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Anju: The Best Korean Fried Chicken in DC

Hands down, the best Korean fried chicken in DC, and I stand by that statement 200%, fight me.  DC has a poppin’ food scene, but it’s hard to find good Korean food in the DMV area.  Yes, I know about Annandale, Centreville and Ellicott City (eh), but I have yet to be blown away.  The only Korean restaurant I’ve recommended in the past is Da Rae Won, and that’s not even traditional Korean, it’s Korean-Chinese – but more on their noodles another time.

Located on 1805 18th St NW, Anju is Scott Drewno and Danny Lee’s latest food child.  The name is a term we Koreans use for noms that are typically consumed with alcohol, and by alcohol, I mean soju.  I’ve spent far too many nights at pojangmachas with friends, enjoying delicious food and drink in tents on the street until wee hours in the morning.  Good times all around.

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You obviously get something much more elevated at Anju.  The space is stunning, the service is on point, and the ambiance is classy – perfect for date night.  My recommendations are as follows:  their mandu ($9), their yukhoe ($15), and their chikin ($14/$25).

I’m honestly realllllly picky when it comes to Korean food – that’s what happens when your mom is a truly kickass cook – but I genuinely loved the aforementioned dishes, and trust me, that’s saying a lot.  Here’s a shot of their chicken – it’s $14 for half and $25 for a whole.  It’s fried to crispy perfection and the meat’s really juicy, but the star IMHO is the gochujang glaze.  It has a great kick to it, but it won’t burn a hole in your stomach – expect pure flavor that’s enhanced even further with white BBQ drizzle.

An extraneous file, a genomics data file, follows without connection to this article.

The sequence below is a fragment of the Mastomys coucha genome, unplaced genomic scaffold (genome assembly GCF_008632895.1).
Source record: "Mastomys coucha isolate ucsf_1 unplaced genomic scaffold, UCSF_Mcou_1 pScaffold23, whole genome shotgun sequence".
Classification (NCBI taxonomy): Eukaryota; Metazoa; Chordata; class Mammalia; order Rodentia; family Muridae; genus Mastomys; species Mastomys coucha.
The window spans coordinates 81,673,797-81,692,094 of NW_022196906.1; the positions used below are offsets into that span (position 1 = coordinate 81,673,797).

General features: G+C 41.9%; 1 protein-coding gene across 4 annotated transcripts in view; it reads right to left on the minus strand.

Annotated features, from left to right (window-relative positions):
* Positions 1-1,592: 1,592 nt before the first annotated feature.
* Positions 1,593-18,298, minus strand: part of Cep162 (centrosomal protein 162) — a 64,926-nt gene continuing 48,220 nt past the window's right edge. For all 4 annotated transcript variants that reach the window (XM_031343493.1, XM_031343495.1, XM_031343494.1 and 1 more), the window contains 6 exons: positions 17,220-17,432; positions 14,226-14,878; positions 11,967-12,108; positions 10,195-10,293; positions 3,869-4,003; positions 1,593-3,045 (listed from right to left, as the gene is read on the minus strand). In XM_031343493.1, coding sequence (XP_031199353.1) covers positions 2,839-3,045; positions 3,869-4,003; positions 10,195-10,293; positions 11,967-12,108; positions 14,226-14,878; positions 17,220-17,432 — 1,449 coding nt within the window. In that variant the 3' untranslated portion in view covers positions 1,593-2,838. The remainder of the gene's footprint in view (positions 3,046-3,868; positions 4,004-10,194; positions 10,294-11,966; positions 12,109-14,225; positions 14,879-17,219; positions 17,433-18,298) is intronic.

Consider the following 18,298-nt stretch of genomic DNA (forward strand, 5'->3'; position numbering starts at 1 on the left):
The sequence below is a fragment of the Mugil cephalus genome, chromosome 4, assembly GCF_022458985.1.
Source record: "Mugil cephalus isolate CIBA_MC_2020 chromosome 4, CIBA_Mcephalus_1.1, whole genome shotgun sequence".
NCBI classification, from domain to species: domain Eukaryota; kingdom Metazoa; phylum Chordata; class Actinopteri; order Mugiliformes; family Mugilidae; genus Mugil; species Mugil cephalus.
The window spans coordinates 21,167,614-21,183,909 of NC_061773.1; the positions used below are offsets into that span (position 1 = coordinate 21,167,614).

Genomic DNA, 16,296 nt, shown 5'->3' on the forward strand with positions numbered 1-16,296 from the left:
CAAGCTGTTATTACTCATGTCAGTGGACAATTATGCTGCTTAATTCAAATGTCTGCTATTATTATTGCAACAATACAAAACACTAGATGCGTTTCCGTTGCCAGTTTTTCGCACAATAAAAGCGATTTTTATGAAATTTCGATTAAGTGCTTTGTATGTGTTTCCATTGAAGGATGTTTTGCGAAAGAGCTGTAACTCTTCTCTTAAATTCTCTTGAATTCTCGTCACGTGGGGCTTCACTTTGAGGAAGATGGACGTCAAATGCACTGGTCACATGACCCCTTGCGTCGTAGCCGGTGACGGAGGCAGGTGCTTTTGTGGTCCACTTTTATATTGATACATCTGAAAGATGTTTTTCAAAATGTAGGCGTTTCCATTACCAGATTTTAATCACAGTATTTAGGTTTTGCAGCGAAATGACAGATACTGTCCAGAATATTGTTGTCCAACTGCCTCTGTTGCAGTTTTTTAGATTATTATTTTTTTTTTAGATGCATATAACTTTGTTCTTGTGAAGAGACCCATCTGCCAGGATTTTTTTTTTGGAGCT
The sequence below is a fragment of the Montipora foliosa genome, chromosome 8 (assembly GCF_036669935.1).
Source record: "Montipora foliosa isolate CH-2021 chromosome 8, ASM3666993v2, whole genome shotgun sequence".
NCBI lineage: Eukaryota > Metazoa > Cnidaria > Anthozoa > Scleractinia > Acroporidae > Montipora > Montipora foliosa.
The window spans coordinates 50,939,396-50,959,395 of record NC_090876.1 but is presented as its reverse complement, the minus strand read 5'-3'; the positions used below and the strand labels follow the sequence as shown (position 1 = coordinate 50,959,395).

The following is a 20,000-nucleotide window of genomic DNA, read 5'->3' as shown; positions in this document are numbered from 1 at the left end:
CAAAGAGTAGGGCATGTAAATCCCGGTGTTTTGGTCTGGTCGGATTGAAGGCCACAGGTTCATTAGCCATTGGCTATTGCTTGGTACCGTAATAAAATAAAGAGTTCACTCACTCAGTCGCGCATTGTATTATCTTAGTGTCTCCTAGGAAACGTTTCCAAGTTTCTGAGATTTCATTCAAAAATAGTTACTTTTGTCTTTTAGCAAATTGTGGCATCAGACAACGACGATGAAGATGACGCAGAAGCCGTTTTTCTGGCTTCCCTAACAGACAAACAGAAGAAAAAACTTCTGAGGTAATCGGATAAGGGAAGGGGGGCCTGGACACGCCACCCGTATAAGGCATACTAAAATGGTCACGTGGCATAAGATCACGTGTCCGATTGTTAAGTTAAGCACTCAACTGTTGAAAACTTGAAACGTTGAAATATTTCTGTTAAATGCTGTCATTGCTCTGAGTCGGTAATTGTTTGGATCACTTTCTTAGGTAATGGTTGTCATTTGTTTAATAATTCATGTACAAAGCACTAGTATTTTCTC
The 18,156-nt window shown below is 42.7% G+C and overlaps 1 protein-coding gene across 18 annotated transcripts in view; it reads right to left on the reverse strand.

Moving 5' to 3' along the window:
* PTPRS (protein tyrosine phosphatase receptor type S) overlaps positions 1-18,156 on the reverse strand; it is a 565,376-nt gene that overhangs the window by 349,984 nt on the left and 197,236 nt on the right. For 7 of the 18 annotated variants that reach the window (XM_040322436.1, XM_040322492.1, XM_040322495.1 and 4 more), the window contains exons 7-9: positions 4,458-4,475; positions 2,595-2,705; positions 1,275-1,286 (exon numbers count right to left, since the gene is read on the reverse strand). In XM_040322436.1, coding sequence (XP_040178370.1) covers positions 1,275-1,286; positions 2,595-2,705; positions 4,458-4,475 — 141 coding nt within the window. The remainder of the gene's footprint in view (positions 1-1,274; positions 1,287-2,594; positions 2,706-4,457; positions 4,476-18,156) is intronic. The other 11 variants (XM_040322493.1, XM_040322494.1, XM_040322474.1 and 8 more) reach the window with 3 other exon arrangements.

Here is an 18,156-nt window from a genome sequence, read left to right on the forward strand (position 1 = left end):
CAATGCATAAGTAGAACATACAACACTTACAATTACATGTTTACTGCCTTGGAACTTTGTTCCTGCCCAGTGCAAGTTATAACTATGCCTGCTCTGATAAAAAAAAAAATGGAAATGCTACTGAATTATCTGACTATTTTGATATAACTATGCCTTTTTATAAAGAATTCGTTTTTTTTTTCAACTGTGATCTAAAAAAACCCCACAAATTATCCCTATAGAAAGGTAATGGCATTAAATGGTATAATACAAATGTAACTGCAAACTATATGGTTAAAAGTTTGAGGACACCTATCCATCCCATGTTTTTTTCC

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korean fried chicken

Next up, their mandu.  You get 5 big pieces for $9 so definitely get an order to share with your frands.  They’re pan fried and contain a flavorful mix of pork and kimchi – the filling to wrapper ratio is solid, and the exterior has a wonderful crispiness to it.

dumplings dc

I’m not usually a big fan of yukhoe, but I really enjoyed their spin on this staple.  Think of it as Korean beef tartare – they made theirs with palm sugar, chili basil seeds, pine nuts and lotus crisps.  It’s packed with flavor, and it’s something I’d love to just devour with a side of rice – a definite must try when you go!

koran beef tartare

And last but not least, dessert, because who doesn’t want to end their meal on a sweet note?  Pass on sorbet/gelato because you can get that anywhere – instead, order their bananas foster hodduk.  I have very fond memories of me as a child enjoying this treat while exploring street markets with my fam in South Korea.

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They’re typically $2-3 per pop in the mainland,  and you can get them stuffed with different fillings – I always liked mine with the traditional brown sugar/cinnamon combo, although cheesy savory options are always a good idea in my book.  Anju’s version is stuffed with syrup and assorted nuts and served with vanilla-boricha gelato.  So what are you waiting for?  Get your fix.

hodduk dc

Alright friends, I hope you enjoyed reading my latest review featuring Anju.  Let me know what you thought by leaving a comment below, and keep an eye out for fresh, new content hittin’ the blog on Mondays, Thursdays and Saturdays.  For more on DC noms, make sure to browse this tab.  Until next time, friends.  Happy eating!

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